BCG vaccine provides long-term reversal of type 1 diabetes
Type 1 diabetes (T1D) is a chronic autoimmune disease affecting about 30,000 people in the United States every year. JDRF says about three million people are affected by the type 1 diabetes (T1D) in the United States. An individual with type 1 diabetes is at an enhanced risk of heart diseases (such as heart attack and stroke) and hypoglycemia (low blood sugar levels) events. Earlier studies show the risk of heart diseases can be reduced by about one-third for every 10 percent drop in the A1c levels.
Long-term clinical trials and follow-up studies have got successful results in curing type 1 diabetes (or reinstating near-normal blood sugar levels) with the bacillus Calmette-Guerin (BCG) vaccine (a tuberculosis vaccine). The BCG vaccine is a cheap and oldest vaccine for the protection of tuberculosis (TB) and for the treatment of bladder cancer at an early stage.
An earlier study by the researchers on mice models with type 1 diabetes has shown that type 1 diabetes can be cured by increasing the production of tumor necrosis factor (TNF). That study result shows successful restoration of immune response and insulin production in the mice models.
Currently, researchers are conducting Phase 1 clinical trial. Researchers used BCG vaccine to increase tumor necrosis factor (TNF) levels safely as direct dosing of TNF is toxic in humans. In this trial, three adult participants with type 1 diabetes have received two doses of BCG vaccine with four weeks gap between each shot. After five years, researchers observed signs of improvement in the A1c levels in those three patients. At that time, researchers gave a similar BCG vaccine to five more adult participants with type 1 diabetes. Recently they gave a similar dosage to 111 participants. All the trial participants are adults with long-standing type 1 diabetes with an average disease duration of 19 years.
After eight years of follow-up studies, the participants of the initial Phase 1 clinical trial are showing improvement in the insulin production and reduction in A1c or blood sugar levels.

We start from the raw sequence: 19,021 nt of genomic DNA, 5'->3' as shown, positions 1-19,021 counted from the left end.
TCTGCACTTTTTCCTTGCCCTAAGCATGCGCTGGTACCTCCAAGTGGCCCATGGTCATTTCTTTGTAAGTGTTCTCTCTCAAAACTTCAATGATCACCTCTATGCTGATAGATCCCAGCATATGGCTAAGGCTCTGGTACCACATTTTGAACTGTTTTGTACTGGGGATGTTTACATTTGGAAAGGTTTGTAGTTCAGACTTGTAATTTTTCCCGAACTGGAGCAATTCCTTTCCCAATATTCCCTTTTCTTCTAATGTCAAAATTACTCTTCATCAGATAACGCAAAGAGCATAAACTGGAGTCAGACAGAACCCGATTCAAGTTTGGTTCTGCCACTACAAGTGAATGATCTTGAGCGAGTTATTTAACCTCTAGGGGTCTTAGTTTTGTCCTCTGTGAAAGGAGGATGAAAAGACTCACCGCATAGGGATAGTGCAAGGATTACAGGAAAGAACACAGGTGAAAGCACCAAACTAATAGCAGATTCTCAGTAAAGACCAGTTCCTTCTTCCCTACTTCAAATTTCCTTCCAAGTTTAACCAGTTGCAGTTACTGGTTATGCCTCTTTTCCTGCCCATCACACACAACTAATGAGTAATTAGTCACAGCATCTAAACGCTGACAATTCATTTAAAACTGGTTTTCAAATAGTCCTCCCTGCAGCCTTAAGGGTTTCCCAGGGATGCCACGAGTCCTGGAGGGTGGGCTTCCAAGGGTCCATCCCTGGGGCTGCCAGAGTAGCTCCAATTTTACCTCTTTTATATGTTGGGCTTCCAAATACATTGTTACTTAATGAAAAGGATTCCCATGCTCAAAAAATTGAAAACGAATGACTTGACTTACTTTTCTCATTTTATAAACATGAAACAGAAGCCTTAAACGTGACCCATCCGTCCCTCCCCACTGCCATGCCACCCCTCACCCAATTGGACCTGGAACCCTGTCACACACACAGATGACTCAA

Researchers found that the BCG vaccine changes the immune system and changes the biochemical reactions taking place within a cell (cellular metabolism). The BCG vaccine causes a shift in the glucose metabolism process in the body of the type 1 diabetes patient. The vaccine makes lymphocytes cells in the white cells (or immunity cells) to eat more sugar or glucose for energy by drawing glucose from the blood (a metabolic process called aerobic glycolysis). The clinical trials show regeneration and restoration of insulin-producing beta cells in the pancreas (which were destroyed previously by the immunity) with the generic bacillus Calmette-Guerin (BCG) vaccine.
Now the trial participants are checking their blood sugar levels for less number of times. The trial participants are still under insulin but daily dosage requirement is one-third less. There are no adverse side effects in the trial participants with the BCG vaccine. BCG vaccine is considered to be a safe vaccine.
This study validates the use of BCG vaccine in lowering A1c levels in adult patients with type 1 diabetes. The participants under the Phase 1 clinical trials are showing a long-term reversal of type 1 diabetes but this reversal should be replicated in a larger trial. Researchers are going to conduct the FDA-approved phase 2 trial with the BCG vaccine. They are also trying to shorten the period between BCG dosage and subsequent improvement in the insulin production by giving more BCG vaccine dosage to about 150 participants with long longstanding type 1 diabetes.
A report was presented at the 78th Scientific Sessions of the American Diabetes Association, Orlando. The principal investigator and senior author of the trial were Dr. Denise L. Faustman, MD, Ph.D., director, Massachusetts General Hospital and also an associate professor of Medicine, Harvard Medical School, Harvard University, Boston, Massachusetts, United States. The study findings were published June 21, 2018 in the npj Vaccines journal. Title of the article was "Long-term reduction in hyperglycemia in advanced type 1 diabetes: the value of induced aerobic glycolysis with BCG vaccinations."
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Published by Jammi Vasista, Chennai, India.